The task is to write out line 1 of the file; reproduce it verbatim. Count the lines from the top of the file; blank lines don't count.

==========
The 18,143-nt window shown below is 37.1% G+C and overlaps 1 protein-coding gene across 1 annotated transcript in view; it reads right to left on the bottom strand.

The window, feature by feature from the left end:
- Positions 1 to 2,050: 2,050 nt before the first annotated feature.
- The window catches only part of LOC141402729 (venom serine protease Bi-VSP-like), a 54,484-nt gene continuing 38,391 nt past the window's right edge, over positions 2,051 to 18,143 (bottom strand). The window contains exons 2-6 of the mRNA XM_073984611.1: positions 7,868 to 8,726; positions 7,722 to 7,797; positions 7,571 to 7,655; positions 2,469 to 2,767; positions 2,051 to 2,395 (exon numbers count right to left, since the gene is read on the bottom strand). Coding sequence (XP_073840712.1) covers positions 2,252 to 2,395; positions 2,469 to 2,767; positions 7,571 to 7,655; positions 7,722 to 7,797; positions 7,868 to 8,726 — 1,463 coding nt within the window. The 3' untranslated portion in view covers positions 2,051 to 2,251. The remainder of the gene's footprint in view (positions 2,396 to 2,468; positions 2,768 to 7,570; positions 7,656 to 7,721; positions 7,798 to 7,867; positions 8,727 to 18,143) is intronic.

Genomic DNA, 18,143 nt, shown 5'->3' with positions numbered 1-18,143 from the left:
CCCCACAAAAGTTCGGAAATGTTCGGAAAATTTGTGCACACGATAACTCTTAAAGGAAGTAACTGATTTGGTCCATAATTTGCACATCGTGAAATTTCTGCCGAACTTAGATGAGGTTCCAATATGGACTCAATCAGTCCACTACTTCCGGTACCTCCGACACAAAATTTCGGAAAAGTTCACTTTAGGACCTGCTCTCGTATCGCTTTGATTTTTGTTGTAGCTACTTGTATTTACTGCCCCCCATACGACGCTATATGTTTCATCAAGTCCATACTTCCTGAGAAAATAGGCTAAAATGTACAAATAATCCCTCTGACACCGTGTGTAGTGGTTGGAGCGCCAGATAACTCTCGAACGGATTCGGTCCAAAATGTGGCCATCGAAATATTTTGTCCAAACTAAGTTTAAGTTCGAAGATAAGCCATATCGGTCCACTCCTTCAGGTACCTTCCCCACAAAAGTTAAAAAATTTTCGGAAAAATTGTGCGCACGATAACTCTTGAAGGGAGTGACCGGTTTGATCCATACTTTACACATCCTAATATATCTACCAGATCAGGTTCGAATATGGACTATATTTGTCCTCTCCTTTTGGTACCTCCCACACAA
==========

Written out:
The 18,143-nt window shown below is 37.1% G+C and overlaps 1 protein-coding gene across 1 annotated transcript in view; it reads right to left on the bottom strand.